“I entered baseball at just about the same time Ted did, so it was great fun reading about Ted’s life, and it brought back many memories.  John B Holway has skillfully revived a remarkable period in baseball history, as well as the turbulent world surrounding it.  I thoroughly enjoyed reliving those times through this delightful book.”  Jean Yawkey, former Red Sox chairman of the board.

  $35 + $4 s&h,  soft cover.  Scorpio Books, Box 1574, Springfield Virginia 22151

             18 new stories, many new pictures, and exclusive never-before published statistics span more than a century of history and bring to life an era that will never return.

            Ted Williams recalled that in his rookie year of 1939, at each city the veterans pointed out, “Josh Gibson hit one there…. That's where Josh Gibson hit one.”  “Well,” said Ted, “nobody in our league hit ‘em any farther than that.”

            Read about:

            Doc Sykes, who hurled a no-hitter, out-raced KKK night-riders, and watched a cross being burned on his lawn.

            Laymon Yokely, who whiffed  Jimmie Foxx and Hack Wilson; Hack handed him his bat, saying, “Here, you take it, it’s no use to me.”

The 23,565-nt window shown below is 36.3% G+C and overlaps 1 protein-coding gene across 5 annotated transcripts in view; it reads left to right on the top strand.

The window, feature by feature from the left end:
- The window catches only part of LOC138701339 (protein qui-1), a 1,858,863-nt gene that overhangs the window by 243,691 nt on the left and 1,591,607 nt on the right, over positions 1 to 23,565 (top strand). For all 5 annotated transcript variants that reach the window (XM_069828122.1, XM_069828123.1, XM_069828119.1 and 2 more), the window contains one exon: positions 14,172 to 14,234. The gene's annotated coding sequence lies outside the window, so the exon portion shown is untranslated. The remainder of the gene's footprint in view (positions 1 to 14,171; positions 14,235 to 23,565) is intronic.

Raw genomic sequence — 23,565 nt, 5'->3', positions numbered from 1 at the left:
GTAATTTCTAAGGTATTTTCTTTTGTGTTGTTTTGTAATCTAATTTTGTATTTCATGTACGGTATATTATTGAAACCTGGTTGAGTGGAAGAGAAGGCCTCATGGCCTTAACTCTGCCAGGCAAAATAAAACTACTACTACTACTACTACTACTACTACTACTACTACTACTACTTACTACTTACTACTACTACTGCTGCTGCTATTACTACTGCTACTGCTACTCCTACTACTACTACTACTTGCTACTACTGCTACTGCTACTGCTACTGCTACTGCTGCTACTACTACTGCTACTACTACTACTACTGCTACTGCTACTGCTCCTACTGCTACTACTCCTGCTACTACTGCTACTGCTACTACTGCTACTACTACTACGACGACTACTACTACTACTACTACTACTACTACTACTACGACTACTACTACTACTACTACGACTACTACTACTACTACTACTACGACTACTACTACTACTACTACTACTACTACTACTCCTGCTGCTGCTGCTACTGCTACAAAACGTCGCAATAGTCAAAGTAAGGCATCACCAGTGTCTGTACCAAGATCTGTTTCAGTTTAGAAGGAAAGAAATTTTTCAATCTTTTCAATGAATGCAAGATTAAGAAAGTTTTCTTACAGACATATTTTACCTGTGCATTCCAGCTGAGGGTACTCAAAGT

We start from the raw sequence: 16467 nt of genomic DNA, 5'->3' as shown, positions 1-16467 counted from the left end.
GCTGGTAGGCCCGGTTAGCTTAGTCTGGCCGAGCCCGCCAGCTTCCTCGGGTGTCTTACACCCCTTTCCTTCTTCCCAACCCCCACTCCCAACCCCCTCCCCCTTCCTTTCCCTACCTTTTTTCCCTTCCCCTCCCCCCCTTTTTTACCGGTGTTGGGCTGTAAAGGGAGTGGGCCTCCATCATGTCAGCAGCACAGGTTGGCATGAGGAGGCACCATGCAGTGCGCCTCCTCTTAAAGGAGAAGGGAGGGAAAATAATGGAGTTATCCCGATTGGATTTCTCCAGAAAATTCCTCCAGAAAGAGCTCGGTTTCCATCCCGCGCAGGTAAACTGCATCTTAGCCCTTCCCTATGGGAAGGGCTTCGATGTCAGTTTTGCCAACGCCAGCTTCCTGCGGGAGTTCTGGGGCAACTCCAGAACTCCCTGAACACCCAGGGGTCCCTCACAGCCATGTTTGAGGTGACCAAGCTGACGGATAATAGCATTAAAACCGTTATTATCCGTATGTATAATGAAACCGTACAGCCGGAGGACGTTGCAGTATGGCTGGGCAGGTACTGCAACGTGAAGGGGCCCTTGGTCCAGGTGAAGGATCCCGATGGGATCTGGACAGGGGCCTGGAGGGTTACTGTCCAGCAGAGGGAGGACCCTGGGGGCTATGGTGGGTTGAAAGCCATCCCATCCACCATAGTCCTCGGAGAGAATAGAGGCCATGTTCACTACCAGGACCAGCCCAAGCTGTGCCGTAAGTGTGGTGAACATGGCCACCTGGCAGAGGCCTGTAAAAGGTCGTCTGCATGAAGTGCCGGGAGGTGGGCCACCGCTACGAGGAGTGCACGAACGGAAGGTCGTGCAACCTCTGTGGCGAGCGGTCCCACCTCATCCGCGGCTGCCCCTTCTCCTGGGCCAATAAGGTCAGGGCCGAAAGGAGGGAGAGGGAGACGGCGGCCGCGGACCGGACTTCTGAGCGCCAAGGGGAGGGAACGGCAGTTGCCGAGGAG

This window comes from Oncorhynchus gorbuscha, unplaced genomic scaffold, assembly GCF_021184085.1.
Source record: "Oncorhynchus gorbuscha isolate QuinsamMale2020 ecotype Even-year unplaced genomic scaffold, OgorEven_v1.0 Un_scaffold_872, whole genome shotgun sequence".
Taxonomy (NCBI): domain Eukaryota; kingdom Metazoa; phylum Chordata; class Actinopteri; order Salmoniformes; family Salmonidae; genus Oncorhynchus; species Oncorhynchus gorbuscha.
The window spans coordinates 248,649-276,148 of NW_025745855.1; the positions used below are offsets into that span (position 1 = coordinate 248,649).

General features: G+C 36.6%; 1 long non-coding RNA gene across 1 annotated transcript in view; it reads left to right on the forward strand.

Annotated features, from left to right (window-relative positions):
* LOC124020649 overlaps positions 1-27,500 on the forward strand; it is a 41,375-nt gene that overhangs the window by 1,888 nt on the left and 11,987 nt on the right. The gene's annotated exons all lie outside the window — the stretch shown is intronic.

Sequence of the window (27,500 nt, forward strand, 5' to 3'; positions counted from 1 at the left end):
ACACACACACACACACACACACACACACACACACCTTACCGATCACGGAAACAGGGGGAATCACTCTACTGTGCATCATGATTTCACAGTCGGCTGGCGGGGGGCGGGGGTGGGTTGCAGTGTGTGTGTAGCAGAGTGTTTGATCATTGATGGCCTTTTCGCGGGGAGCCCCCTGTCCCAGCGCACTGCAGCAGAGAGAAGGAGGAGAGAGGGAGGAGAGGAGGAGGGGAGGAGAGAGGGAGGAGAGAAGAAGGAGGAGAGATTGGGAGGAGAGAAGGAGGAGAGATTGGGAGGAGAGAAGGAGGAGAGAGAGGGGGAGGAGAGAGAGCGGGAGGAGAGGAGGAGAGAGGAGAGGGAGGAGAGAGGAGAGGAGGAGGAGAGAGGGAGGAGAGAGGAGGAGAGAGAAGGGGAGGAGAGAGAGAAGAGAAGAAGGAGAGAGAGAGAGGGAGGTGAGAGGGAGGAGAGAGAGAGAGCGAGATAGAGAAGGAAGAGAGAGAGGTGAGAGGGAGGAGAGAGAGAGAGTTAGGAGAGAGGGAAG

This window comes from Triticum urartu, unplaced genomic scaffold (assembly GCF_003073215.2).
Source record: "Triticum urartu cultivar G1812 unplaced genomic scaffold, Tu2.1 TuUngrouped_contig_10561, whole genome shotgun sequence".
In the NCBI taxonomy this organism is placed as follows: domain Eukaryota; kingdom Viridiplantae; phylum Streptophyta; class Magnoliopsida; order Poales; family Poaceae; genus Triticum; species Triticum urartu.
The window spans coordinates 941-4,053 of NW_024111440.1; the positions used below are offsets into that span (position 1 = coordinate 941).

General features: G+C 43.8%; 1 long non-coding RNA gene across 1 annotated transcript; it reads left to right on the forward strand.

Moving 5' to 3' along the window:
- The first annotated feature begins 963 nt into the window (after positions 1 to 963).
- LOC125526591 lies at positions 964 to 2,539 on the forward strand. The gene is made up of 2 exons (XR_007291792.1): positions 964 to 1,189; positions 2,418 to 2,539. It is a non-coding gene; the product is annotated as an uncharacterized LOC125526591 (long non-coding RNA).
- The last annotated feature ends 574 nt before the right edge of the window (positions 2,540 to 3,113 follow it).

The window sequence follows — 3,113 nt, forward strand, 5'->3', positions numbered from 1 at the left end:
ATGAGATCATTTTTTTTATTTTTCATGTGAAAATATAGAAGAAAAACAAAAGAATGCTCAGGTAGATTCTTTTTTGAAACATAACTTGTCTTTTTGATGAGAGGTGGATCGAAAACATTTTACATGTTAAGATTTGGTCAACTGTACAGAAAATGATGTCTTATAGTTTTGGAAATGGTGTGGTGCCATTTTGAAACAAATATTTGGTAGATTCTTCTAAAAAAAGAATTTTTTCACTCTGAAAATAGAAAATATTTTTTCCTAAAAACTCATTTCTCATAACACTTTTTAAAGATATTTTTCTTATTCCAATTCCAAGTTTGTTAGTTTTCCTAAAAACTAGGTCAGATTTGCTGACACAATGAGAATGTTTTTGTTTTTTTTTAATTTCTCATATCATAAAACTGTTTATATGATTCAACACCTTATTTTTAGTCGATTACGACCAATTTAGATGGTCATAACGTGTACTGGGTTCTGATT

Frank Duncan, who started a riot and later sent Jackie Robinson to the Dodgers..

            Connie Johnson, who reached the majors and tells of dueling Williams at the plate.

Piper Davis, who dazzled  Globe Trotter fans and taught a teen-age rookie to get back up after a beaning.

 “You taught me to survive,” Willie Mays told him.  “You were the pioneers, you made it possible for us.”


Blackball Tales, Holway’s third series of oral compilations relates the joys, travails, and aspirations of members of the Negro Leagues.  Holway has done as much as anyone to chronicle the story of segregated baseball.  Highly recommended for general libraries.”  Library Journal.  

$30 + $4 s&h softcover. Save $8.  Buy both books for $65, and we pay the s&h